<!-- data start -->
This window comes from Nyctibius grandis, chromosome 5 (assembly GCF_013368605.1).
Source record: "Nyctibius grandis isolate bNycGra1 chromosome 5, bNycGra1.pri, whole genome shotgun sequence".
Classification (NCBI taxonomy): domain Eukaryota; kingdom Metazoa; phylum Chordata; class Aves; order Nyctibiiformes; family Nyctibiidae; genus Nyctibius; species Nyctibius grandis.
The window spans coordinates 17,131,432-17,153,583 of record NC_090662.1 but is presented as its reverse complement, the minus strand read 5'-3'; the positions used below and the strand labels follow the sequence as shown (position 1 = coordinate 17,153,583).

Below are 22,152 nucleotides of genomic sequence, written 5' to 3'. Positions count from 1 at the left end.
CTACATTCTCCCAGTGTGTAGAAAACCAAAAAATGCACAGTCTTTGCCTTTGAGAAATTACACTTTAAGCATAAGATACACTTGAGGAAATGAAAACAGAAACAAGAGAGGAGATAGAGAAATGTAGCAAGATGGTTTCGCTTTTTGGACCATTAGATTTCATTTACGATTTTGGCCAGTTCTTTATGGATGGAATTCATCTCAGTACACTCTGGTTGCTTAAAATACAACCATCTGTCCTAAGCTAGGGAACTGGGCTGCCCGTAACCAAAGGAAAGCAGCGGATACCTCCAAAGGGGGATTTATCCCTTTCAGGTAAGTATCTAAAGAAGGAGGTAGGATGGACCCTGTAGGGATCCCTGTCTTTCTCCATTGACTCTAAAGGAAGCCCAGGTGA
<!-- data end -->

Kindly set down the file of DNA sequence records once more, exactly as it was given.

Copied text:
This window comes from Nyctibius grandis, chromosome 5 (assembly GCF_013368605.1).
Source record: "Nyctibius grandis isolate bNycGra1 chromosome 5, bNycGra1.pri, whole genome shotgun sequence".
Classification (NCBI taxonomy): domain Eukaryota; kingdom Metazoa; phylum Chordata; class Aves; order Nyctibiiformes; family Nyctibiidae; genus Nyctibius; species Nyctibius grandis.
The window spans coordinates 17,131,432-17,153,583 of record NC_090662.1 but is presented as its reverse complement, the minus strand read 5'-3'; the positions used below and the strand labels follow the sequence as shown (position 1 = coordinate 17,153,583).

Below are 22,152 nucleotides of genomic sequence, written 5' to 3'. Positions count from 1 at the left end.
CTACATTCTCCCAGTGTGTAGAAAACCAAAAAATGCACAGTCTTTGCCTTTGAGAAATTACACTTTAAGCATAAGATACACTTGAGGAAATGAAAACAGAAACAAGAGAGGAGATAGAGAAATGTAGCAAGATGGTTTCGCTTTTTGGACCATTAGATTTCATTTACGATTTTGGCCAGTTCTTTATGGATGGAATTCATCTCAGTACACTCTGGTTGCTTAAAATACAACCATCTGTCCTAAGCTAGGGAACTGGGCTGCCCGTAACCAAAGGAAAGCAGCGGATACCTCCAAAGGGGGATTTATCCCTTTCAGGTAAGTATCTAAAGAAGGAGGTAGGATGGACCCTGTAGGGATCCCTGTCTTTCTCCATTGACTCTAAAGGAAGCCCAGGTGA